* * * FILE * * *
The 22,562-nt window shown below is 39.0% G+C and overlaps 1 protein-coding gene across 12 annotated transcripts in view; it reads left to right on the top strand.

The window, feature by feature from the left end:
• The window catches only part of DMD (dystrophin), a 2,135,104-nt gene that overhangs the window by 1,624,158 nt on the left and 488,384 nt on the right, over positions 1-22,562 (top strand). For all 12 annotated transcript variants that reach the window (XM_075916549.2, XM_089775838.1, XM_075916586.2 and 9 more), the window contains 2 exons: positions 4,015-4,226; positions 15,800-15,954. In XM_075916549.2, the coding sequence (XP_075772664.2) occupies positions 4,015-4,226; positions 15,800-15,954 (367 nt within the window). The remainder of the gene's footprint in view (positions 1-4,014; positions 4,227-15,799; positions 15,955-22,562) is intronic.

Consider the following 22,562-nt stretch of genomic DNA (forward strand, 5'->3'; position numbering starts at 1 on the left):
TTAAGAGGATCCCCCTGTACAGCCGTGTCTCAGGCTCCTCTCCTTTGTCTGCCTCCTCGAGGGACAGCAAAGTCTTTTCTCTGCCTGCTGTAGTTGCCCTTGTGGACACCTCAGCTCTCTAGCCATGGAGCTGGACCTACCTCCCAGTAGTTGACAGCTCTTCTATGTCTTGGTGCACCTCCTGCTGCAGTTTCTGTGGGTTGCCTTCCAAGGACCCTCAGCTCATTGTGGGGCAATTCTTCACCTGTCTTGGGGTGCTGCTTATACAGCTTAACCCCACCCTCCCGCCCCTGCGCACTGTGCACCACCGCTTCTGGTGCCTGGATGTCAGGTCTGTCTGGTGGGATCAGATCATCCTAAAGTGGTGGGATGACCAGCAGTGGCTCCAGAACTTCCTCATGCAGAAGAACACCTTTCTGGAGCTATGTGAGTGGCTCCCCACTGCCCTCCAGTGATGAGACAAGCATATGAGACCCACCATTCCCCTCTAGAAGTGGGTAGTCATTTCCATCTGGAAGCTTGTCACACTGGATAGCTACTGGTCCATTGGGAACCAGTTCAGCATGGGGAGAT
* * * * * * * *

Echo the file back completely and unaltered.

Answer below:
The 22,562-nt window shown below is 39.0% G+C and overlaps 1 protein-coding gene across 12 annotated transcripts in view; it reads left to right on the top strand.

The window, feature by feature from the left end:
• The window catches only part of DMD (dystrophin), a 2,135,104-nt gene that overhangs the window by 1,624,158 nt on the left and 488,384 nt on the right, over positions 1-22,562 (top strand). For all 12 annotated transcript variants that reach the window (XM_075916549.2, XM_089775838.1, XM_075916586.2 and 9 more), the window contains 2 exons: positions 4,015-4,226; positions 15,800-15,954. In XM_075916549.2, the coding sequence (XP_075772664.2) occupies positions 4,015-4,226; positions 15,800-15,954 (367 nt within the window). The remainder of the gene's footprint in view (positions 1-4,014; positions 4,227-15,799; positions 15,955-22,562) is intronic.

Consider the following 22,562-nt stretch of genomic DNA (forward strand, 5'->3'; position numbering starts at 1 on the left):
TTAAGAGGATCCCCCTGTACAGCCGTGTCTCAGGCTCCTCTCCTTTGTCTGCCTCCTCGAGGGACAGCAAAGTCTTTTCTCTGCCTGCTGTAGTTGCCCTTGTGGACACCTCAGCTCTCTAGCCATGGAGCTGGACCTACCTCCCAGTAGTTGACAGCTCTTCTATGTCTTGGTGCACCTCCTGCTGCAGTTTCTGTGGGTTGCCTTCCAAGGACCCTCAGCTCATTGTGGGGCAATTCTTCACCTGTCTTGGGGTGCTGCTTATACAGCTTAACCCCACCCTCCCGCCCCTGCGCACTGTGCACCACCGCTTCTGGTGCCTGGATGTCAGGTCTGTCTGGTGGGATCAGATCATCCTAAAGTGGTGGGATGACCAGCAGTGGCTCCAGAACTTCCTCATGCAGAAGAACACCTTTCTGGAGCTATGTGAGTGGCTCCCCACTGCCCTCCAGTGATGAGACAAGCATATGAGACCCACCATTCCCCTCTAGAAGTGGGTAGTCATTTCCATCTGGAAGCTTGTCACACTGGATAGCTACTGGTCCATTGGGAACCAGTTCAGCATGGGGAGAT